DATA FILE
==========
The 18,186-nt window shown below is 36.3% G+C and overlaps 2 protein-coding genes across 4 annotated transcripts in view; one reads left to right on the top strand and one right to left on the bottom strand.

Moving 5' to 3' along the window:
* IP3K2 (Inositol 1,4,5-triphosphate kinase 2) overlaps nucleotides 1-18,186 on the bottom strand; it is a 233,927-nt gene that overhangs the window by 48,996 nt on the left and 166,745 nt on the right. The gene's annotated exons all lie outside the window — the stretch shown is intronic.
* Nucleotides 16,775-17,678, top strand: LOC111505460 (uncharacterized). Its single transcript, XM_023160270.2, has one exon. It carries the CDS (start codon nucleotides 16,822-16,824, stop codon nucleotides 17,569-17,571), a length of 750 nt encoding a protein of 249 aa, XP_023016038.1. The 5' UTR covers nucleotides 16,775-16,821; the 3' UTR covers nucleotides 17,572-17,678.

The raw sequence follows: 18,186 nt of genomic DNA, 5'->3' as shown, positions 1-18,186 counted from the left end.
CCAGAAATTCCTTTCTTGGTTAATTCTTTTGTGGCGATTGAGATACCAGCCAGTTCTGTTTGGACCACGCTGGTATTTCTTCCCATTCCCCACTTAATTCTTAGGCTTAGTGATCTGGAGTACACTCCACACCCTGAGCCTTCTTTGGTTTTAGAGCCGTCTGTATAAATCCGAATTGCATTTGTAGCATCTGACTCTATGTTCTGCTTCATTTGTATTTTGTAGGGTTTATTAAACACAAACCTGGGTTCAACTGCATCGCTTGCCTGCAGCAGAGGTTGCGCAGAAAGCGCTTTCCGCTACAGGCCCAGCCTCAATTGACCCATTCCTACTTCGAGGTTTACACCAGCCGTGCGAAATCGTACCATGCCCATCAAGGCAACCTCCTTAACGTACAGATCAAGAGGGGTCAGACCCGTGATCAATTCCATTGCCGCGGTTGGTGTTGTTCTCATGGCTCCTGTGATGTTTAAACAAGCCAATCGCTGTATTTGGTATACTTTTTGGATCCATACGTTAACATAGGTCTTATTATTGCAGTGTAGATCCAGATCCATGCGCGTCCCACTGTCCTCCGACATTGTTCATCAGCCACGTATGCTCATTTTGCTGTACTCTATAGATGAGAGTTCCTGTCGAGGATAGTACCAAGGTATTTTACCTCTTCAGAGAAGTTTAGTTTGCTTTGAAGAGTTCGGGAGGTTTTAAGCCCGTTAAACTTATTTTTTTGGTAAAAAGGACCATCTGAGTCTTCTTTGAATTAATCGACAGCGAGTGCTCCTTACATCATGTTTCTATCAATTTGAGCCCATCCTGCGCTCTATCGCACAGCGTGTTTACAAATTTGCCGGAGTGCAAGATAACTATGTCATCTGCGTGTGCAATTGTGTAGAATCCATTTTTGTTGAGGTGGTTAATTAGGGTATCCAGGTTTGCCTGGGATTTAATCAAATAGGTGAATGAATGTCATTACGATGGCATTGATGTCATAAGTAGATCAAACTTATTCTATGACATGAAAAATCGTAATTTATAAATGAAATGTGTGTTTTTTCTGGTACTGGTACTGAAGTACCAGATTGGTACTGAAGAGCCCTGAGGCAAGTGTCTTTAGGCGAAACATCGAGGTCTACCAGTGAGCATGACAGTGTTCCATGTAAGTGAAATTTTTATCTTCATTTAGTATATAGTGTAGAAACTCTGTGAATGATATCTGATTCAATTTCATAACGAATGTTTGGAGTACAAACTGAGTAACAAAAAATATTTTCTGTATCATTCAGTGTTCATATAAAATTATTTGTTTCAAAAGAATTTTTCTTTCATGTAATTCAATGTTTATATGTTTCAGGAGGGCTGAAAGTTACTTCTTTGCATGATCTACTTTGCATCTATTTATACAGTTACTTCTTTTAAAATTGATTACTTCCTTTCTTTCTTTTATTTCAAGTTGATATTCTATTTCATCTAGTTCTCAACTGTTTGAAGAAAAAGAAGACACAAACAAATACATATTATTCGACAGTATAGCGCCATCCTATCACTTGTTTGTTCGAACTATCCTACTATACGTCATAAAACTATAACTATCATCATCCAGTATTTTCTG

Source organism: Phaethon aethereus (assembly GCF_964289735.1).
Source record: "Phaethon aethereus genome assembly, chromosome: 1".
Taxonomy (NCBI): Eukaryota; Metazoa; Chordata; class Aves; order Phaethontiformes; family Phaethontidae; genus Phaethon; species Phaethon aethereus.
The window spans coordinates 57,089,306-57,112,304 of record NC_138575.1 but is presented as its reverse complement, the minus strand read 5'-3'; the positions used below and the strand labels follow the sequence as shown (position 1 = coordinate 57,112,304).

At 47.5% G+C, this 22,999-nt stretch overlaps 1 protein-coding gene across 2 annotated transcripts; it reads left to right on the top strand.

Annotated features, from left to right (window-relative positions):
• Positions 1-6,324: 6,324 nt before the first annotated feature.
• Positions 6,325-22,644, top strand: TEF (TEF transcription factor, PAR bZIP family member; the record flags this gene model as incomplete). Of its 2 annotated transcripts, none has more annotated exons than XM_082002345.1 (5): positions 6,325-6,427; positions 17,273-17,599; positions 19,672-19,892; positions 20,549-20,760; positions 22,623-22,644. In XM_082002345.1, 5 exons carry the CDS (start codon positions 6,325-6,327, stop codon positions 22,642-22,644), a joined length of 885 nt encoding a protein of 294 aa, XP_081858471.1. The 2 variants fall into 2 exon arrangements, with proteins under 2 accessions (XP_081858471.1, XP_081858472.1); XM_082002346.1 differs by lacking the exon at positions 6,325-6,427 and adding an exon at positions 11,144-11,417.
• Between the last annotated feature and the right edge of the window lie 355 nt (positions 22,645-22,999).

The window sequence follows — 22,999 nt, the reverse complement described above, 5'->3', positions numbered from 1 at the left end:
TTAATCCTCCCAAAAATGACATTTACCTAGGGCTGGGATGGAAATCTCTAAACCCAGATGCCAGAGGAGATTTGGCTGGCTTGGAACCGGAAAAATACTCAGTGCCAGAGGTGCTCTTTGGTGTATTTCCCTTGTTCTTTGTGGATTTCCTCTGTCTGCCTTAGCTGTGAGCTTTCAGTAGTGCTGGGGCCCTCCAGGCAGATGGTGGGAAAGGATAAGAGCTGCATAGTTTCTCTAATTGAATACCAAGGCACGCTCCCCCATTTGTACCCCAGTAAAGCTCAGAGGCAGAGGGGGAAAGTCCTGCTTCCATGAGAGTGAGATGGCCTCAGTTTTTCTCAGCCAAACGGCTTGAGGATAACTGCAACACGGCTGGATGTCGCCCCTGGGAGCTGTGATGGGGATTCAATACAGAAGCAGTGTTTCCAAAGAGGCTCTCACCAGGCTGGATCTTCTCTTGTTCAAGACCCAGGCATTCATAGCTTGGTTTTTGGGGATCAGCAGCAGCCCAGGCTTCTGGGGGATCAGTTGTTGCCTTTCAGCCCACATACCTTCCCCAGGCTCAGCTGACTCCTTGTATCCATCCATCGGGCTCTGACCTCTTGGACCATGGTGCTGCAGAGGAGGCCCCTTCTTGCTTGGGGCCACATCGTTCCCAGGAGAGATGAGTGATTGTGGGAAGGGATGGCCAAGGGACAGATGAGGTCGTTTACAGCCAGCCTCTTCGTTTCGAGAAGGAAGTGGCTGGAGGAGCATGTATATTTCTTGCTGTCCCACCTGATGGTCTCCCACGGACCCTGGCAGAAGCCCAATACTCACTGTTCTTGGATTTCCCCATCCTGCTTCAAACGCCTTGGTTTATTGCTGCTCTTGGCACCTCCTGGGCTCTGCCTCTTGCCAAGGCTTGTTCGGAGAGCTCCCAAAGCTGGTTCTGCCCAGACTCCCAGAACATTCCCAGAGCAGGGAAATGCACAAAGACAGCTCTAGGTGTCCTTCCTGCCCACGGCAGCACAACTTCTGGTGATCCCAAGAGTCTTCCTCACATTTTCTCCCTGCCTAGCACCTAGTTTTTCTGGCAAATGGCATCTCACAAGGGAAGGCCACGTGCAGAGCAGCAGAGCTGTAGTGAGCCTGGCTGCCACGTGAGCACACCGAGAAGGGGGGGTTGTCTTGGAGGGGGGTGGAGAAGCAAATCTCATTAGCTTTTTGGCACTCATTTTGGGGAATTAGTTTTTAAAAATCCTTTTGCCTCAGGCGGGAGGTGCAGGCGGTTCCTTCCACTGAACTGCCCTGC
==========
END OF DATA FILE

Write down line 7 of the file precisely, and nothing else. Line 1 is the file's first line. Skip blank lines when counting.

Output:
Source organism: Phaethon aethereus (assembly GCF_964289735.1).